if ($this->Model->save($this->request->data, true)) {
    // Do something
}

Changing Upload Directories

There are 4 settings that deal with determining the destination folder for uploaded files, they are tempDir, uploadDir, transportDir, and finalPath.

The tempDir (string) setting determines where the files should be uploaded temporarily. Files are uploaded to a temporary directory so that any image transformations can be executed and moved in a staging like environment. The default value is set to CakePHP's application tmp directory and usually does not need to change.

The uploadDir (string) setting determines where the files should be moved to permanently after being uploaded to the temporary directory. This value should be an absolute path to another location on the file system. The default value is set to the files/uploads folder within CakePHP's webroot folder.

The finalPath (string) setting is a path that is prepended onto the file name before being saved into the database. This value can be an absolute path (like a domain name), or a relative path (like the files/uploads path). This setting is best used to prepend a relative path that is publicly accessible via an HTTP URL, else only the file name would be saved into the database.

public $actsAs = array(
    'Uploader.Attachment' => array(
        'image' => array(
            'tempDir' => TMP,
            'uploadDir' => '/var/www/app/webroot/img/uploads/',
            'finalPath' => '/img/uploads/'
        )
    )
);

The transportDir (string) setting allows uploads to be placed in a custom folder when being transported. It works exactly like finalPath, but only applies to transports.

Based on the configuration above, if a file with the name test.jpg was uploaded, the value in the database would be saved as img/uploads/test.jpg and the file would reside at /var/www/app/webroot/img/uploads/test.jpg. Furthermore, if you only want to save the file name in the database, you could set finalPath to an empty string. There are multiple ways to configure both these settings but they are always used in conjunction.

Only uploadDir, transportDir and finalPath can be used in transformation configurations.

To make configuration easier, the finalPath will automatically be appended to the default uploadDir. This permits the uploadDir setting to be omitted.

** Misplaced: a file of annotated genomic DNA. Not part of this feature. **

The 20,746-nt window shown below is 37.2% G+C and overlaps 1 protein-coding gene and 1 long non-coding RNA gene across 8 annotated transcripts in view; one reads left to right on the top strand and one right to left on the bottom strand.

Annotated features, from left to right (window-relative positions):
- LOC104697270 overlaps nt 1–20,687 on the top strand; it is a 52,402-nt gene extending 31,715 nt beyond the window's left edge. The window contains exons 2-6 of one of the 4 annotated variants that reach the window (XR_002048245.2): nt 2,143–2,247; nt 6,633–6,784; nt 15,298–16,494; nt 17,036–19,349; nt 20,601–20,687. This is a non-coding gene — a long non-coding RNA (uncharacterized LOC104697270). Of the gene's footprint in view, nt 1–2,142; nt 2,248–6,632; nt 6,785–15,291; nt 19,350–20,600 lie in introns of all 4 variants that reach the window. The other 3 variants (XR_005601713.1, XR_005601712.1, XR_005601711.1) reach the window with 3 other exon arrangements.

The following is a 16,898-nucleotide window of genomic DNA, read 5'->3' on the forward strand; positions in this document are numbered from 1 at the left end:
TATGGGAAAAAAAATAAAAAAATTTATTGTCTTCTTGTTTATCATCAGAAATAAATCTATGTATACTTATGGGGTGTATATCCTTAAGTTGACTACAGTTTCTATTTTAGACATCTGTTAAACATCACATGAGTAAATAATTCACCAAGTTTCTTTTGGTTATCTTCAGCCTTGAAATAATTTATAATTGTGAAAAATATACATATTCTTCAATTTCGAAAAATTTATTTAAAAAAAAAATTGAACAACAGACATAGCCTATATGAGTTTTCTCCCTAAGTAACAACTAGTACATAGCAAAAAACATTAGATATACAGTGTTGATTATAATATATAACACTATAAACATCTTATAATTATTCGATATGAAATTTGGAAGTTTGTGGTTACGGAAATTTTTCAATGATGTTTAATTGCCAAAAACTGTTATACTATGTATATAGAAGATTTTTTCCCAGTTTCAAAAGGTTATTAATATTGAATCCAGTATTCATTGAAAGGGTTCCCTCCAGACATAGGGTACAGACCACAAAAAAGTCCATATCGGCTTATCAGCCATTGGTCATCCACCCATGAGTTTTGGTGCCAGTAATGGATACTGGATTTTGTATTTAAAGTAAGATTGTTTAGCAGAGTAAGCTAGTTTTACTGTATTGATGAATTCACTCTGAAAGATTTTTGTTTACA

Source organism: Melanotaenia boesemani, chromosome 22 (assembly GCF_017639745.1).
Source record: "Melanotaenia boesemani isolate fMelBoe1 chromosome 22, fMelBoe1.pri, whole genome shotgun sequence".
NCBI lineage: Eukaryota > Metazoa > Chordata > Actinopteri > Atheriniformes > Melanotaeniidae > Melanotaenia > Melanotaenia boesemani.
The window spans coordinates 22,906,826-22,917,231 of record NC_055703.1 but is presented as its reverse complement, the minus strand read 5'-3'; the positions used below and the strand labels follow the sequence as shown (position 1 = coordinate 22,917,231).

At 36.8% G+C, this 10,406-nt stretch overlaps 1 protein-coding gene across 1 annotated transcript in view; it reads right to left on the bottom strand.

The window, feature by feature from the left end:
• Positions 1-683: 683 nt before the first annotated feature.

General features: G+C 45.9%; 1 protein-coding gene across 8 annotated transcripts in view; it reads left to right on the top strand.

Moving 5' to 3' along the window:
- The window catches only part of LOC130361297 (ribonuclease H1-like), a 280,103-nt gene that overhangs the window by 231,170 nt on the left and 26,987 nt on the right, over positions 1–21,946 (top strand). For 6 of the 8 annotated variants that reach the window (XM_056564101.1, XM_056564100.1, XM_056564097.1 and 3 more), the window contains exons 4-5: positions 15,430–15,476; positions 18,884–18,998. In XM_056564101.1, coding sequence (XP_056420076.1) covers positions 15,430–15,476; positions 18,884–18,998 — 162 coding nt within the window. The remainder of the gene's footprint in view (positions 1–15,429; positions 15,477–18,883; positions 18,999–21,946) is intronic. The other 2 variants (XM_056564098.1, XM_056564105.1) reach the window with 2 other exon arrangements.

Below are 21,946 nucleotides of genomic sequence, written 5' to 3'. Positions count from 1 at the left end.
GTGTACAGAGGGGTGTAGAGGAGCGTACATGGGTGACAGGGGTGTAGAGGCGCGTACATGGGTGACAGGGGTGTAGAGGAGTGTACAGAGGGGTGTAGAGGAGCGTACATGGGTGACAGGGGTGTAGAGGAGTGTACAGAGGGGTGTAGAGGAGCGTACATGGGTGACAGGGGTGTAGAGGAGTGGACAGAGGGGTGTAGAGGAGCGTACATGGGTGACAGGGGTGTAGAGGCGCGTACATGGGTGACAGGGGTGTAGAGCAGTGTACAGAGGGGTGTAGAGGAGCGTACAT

Modifying File Names

There are 3 settings that deal with modifying the file name, they are nameCallback, append and prepend.

The nameCallback (string) setting will accept the name of a method found with the current model. This method will be triggered and the return value will be used as the new file name. The first argument of the method will be the current file name, and the second argument will be a Transit\File object. This object can be used to grab information like the extension, mime type, file size, etc.

public $actsAs = array(
    'Uploader.Attachment' => array(
        'image' => array(
            'nameCallback' => 'formatName'
        )
    )
);

public function formatName($name, $file) {
    return sprintf('%s-%s', $name, $file->size());
}

The prepend and append (string) settings can be used to append and prepend static text to the file name.

public $actsAs = array(
    'Uploader.Attachment' => array(
        'image' => array(
            'append' => '-original',
            'prepend' => 'hd-'
        )
    )
);

All 3 of these settings can be used within each transformation configuration.

Process Flow Handling

There are 3 settings that deal with process flow handling, they are overwrite, stopSave and allowEmpty. Process flow refers to the flow of processing a file, executing all its configuration, and returning a response. The flow can be interrupted at any time, especially when an upload or transform error occurs.

The overwrite (boolean:false) setting determines whether existent files should be overwritten by the new file. If this setting is turned off, the new file will have an incremental number appended to its name.